Mixed Messages

Sometimes when interacting with organizations you receive mixed messages.  They say that they value something, but your experience is completely different.  Another issue common among chains is that there’s not a consistent experience from one location to another.  Case in point:

Situation 1:

We bought something at Target and later realized that we needed two instead of one.  We looked at the location close to our home, but they were out.  So, we called one of the other stores in the area to see if they had them in stock before we drove out there.  The department staff person tracked them down for us so we knew it wouldn’t be a wasted trip.  This was not an expensive item (maybe $7).  She then kept them with her until we got there (1-2 hours later) so that she could make sure that they didn’t sell out and we got what we needed.

Although, someone at Corporate might not have been really excited about her holding merchandise for us, which is apparently against company policy, she offered stellar customer service with a great attitude.  After we met her and she helped us with our request, she asked if there was anything else she could help us find or do for us.  We were thoroughly impressed with her and with Target.

Situation 2:

A couple of weeks later we were doing some Christmas shopping, and we accidentally bought a pair of pants that was the wrong size as a gift for someone.  Anyone who consistently shops at Target knows about the dreaded return policy.  A quick google search will lead you to plenty of interesting opinions about the policy.  As soon as we realized what we’d done we began dreading the return.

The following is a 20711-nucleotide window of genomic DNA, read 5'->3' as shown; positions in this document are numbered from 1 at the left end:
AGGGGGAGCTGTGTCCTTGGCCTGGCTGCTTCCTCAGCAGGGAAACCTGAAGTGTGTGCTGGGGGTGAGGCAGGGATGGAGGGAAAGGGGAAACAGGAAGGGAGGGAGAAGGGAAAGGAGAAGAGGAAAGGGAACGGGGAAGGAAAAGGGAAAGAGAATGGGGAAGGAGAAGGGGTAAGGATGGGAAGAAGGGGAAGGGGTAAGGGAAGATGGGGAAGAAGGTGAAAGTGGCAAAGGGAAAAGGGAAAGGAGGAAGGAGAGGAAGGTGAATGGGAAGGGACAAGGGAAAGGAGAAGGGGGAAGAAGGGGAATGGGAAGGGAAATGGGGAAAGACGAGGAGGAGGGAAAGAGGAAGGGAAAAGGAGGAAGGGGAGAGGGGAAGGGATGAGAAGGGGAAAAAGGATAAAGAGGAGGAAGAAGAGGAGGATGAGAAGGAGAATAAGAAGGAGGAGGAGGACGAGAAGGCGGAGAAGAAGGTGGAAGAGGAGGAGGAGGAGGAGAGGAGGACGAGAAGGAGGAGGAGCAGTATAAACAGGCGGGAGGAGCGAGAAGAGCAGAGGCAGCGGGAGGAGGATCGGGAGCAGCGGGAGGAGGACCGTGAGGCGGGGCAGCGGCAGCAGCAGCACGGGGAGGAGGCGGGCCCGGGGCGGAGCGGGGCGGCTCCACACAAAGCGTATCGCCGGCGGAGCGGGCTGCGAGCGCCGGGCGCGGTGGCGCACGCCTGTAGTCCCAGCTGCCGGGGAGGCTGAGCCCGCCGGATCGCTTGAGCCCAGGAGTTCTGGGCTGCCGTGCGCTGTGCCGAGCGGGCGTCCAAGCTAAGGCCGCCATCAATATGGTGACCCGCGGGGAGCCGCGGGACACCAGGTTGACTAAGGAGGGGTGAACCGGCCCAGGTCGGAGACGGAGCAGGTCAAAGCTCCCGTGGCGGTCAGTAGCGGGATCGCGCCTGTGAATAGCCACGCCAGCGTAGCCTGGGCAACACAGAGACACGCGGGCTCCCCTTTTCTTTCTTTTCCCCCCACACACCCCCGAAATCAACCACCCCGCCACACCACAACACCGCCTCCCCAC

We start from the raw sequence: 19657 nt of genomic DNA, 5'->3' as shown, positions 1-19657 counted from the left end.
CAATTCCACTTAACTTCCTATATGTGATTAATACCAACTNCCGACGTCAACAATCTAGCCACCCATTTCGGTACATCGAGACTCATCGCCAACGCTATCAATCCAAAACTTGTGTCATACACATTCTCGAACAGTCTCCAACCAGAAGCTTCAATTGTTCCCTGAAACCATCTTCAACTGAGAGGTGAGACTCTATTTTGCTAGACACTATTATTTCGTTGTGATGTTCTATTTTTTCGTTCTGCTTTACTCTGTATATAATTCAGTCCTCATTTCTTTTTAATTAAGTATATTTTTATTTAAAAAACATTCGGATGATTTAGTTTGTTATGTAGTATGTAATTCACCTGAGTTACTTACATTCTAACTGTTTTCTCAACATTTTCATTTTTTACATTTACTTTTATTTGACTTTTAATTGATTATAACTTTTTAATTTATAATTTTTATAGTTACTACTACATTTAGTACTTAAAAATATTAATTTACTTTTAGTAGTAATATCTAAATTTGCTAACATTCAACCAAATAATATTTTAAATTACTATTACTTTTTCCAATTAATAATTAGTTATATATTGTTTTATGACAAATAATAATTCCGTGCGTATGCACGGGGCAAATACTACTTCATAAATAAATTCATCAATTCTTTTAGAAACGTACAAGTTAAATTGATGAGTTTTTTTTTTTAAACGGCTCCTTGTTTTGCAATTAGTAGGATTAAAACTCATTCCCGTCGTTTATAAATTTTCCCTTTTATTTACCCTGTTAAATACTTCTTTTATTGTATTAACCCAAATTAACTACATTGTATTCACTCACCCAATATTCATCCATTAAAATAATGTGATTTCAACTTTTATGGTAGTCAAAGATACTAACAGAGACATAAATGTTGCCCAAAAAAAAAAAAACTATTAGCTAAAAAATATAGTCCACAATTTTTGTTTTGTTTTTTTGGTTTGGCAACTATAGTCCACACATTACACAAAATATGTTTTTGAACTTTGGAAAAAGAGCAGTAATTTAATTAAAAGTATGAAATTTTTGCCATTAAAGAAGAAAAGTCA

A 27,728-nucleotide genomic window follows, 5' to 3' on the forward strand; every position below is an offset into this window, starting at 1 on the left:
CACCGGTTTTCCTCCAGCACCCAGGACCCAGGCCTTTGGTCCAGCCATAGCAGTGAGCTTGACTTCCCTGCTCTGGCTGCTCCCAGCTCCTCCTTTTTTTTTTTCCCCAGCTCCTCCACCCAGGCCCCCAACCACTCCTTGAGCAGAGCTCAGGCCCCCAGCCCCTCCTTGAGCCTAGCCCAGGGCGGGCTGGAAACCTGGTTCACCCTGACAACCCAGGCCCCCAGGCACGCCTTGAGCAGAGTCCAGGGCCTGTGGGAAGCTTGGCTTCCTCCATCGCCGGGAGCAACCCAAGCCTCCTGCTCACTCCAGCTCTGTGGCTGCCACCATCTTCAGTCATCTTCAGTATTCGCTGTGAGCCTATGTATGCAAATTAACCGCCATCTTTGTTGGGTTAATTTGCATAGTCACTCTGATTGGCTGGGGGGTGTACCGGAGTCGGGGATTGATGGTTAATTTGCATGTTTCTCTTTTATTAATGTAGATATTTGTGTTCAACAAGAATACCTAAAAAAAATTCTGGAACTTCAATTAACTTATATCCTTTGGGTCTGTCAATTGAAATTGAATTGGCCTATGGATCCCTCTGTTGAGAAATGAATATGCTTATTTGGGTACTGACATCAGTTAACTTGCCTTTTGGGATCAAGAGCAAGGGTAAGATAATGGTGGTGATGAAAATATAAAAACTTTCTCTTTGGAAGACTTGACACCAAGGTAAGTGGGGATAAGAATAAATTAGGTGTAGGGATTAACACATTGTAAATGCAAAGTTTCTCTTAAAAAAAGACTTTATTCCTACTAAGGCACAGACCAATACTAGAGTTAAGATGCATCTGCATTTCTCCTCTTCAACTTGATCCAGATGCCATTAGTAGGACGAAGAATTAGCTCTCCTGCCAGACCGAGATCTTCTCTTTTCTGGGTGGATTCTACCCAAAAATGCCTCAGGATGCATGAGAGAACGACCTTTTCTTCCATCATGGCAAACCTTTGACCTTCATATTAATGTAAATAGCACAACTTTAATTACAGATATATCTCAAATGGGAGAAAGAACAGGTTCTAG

I was supposed to leave the receipt out the next morning for my wife, but I forgot.  My wife tried to exchange the pants the next day, without the receipt and they would not let her exchange them.  The pants were even on sale the next day, and she said that she didn’t expect to get the sale price, she just wanted to exchange them for the correct size.  Their computer system allows for scanning the item and tells them what store it was purchase at and when (in this case the day before at that same store – but with my card instead of hers so they could not give her a refund).  No help.

While I understand that a strict return policy helps keep prices low and enables them to pass the best values on to customers, in that moment my wife felt anything but valued.  Our two experiences sent conflicting messages about their commitment to customer care.  If you lead a team or organization – What messages are you sending to those who interact with you (intentional or unintentional)?  Are they consistent or are you sending mixed messages?  If you have multiple locations, do you create consistent experiences and levels of service at every location/branch/campus/store, etc.?

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